Our Trip to France Is Filled with Learning

I have now learned that taking a trip to a foreign country with an unfamiliar language (even if it is your partner’s first language), can easily be one of the top 5 most stressful things on a relationship. I think the list of top 5 stresses goes something like: 1) Someone in family with serious illness or an older ill parent moving in; 2) an affair; 3) moving to a new country and both getting a new job or one staying home isolated with children; 4) huge financial loss; 5) significant travel containing 2 or more major celebrations. I felt like I was 4 again and totally petrified. A language I did not speak nor did I understand, driving conditions new and difficult for me (the roundabouts, and road signs all of course in French), technology (GPS, cell phones, stuff like that), maps, time change, all contributed to me feeling totally disoriented and uncertain. Change isn’t always hard for me. But new and unfamiliar certainly had its challenges on this trip. Being vulnerable is not comfortable.

Clo stood up to the plate and took charge. She literally held me when I fell down. I got terribly sick for most of the trip and dear, stalwart, resourceful, loyal, and loving Clo, as always, took care of me. I feel great now that I am back home and can look back and remember the beauty and history of France, and certainly the food and wine!

I learned first-hand something really important for me to try to share. I learned the importance of sticking with your partner and not blaming or judging, but helping them to hang on in a time of distress. I believe my level of vulnerability and lack of control while in France, being sick all over again, triggered the depth of despair and fear I had felt for those years when I was so sick with my heart. Once again, I did not have a clue what to do with myself. I was too sick to think clearly. Literally, Clo had to point me in the right direction again and again.

It was a major power struggle waiting to happen. And Clo didn’t let it happen. A lesson to remember: If we won’t let “it”, whatever “it” might be at the moment, happen, it simply can’t happen. She held steady, had a good time and let me find my when, helping me when I could not do it on my own. I had a good time too, in-between bouts of the awful stuff.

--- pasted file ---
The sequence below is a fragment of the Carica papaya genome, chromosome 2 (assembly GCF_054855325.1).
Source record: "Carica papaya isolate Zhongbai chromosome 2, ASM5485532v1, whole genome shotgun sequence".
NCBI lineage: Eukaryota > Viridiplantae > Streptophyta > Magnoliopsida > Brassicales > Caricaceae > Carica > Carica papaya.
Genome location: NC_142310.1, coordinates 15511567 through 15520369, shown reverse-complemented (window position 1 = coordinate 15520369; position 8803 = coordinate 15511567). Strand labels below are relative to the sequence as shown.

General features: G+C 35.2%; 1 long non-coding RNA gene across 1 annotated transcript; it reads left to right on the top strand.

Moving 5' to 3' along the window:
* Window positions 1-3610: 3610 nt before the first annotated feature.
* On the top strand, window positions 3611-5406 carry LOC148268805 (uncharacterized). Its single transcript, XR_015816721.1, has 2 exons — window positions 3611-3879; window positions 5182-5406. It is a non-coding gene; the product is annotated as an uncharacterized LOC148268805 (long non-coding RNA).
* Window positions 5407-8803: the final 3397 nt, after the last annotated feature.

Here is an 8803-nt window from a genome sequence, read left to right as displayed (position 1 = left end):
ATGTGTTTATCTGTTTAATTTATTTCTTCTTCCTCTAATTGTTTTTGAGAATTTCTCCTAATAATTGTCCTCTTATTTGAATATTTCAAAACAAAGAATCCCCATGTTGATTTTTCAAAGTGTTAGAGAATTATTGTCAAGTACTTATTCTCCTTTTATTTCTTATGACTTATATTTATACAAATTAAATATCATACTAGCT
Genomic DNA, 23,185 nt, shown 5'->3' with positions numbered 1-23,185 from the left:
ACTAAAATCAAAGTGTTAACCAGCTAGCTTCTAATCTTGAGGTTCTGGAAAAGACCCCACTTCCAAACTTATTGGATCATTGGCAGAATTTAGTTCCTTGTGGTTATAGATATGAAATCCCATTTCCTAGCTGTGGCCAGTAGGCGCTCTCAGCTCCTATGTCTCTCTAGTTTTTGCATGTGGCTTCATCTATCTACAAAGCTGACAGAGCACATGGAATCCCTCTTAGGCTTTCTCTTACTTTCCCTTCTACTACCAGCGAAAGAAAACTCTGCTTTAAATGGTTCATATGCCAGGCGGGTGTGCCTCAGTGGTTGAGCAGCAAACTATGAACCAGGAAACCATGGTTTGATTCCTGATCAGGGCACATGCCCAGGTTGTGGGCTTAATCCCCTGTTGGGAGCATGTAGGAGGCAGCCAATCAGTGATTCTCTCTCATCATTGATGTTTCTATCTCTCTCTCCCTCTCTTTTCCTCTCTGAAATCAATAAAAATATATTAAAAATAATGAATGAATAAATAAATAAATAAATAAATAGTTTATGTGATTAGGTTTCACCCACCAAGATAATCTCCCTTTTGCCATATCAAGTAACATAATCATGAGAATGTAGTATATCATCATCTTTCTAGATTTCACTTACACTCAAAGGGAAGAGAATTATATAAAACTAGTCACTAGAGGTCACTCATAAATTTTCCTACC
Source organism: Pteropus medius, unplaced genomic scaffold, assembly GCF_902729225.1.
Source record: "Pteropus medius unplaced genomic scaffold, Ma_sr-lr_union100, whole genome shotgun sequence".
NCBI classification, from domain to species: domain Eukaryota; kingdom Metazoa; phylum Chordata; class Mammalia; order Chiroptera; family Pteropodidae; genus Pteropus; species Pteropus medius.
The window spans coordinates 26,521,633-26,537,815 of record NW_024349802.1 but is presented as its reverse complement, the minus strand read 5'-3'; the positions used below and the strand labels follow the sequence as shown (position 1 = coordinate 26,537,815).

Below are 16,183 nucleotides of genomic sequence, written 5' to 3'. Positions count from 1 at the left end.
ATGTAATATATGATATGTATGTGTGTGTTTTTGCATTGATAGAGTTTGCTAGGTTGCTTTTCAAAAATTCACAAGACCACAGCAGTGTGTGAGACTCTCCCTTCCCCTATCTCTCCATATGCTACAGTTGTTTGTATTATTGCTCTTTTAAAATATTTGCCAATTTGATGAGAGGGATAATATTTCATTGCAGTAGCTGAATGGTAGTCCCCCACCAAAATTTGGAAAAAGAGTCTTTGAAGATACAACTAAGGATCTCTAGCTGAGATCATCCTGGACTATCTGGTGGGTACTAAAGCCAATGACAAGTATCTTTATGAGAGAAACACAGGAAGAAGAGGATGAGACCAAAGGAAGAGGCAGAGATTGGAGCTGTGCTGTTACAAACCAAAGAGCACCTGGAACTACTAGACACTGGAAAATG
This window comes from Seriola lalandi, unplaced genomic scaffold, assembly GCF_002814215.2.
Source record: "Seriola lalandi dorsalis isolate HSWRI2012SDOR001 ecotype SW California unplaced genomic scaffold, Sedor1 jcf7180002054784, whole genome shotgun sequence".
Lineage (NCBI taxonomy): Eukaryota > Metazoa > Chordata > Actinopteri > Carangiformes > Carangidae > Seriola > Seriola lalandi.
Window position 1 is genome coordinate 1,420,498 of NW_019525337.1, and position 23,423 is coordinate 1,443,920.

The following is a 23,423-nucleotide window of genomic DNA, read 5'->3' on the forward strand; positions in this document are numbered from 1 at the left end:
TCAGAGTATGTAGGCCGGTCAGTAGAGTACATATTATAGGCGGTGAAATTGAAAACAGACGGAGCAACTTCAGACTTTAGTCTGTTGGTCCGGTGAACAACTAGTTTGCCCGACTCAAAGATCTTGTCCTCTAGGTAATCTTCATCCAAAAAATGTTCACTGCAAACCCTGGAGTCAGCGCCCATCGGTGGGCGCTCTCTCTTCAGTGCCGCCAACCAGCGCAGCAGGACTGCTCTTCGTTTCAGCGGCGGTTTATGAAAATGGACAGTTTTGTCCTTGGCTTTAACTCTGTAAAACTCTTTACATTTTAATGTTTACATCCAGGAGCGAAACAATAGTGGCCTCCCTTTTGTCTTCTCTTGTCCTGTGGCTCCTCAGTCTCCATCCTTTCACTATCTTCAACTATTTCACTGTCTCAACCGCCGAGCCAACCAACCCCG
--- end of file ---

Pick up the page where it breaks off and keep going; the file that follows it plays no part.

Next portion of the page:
We will go back again in a year or two and do it differently the second time around. We will skip Paris. The tourist lines are way too long for us for our level of tolerance. We will return to Chartes, Chinon, and Bordeaux, rent an apartment for a week or more and take day trips by train. No more roundabouts, standard shifting and streets with two or more unpronounceable names.   (Unpronounceable for me at least. And as Clo did all the driving, I was supposed to help navigate which is a titch difficult when you haven’t a clue what you are looking for.) Thank heavens for Madam GPS. For sure she saved us more than once.

I did learn a bit more French and that certainly pleased Clo. We visited several beautiful cathedrals and churches, some castles, saw the sea and the ocean. We stayed 2 days at a wonderful, old French farm house with two of Clo’s friends who were absolutely wonderful hosts. Out of the depths came sunshine, just this morning. Last night I slept the best I have in months and woke up feeling loved and healed.

I suggest you try to learn from me. I had to learn the hard way so let me pass on my wondrous wisdom: love each other and trust each other to be well intentioned. Try to understand when your partner is vulnerable or in need, that what they long for is connection and love, always. That goes for you as well. We always need love and connection, our self-esteem and confidence depend on it. Love is the only thing that makes life worthwhile. Nurture yours, with your family and with your friends, but most of all with your partner. Learn to lead with joy. I am still learning and it feels good.

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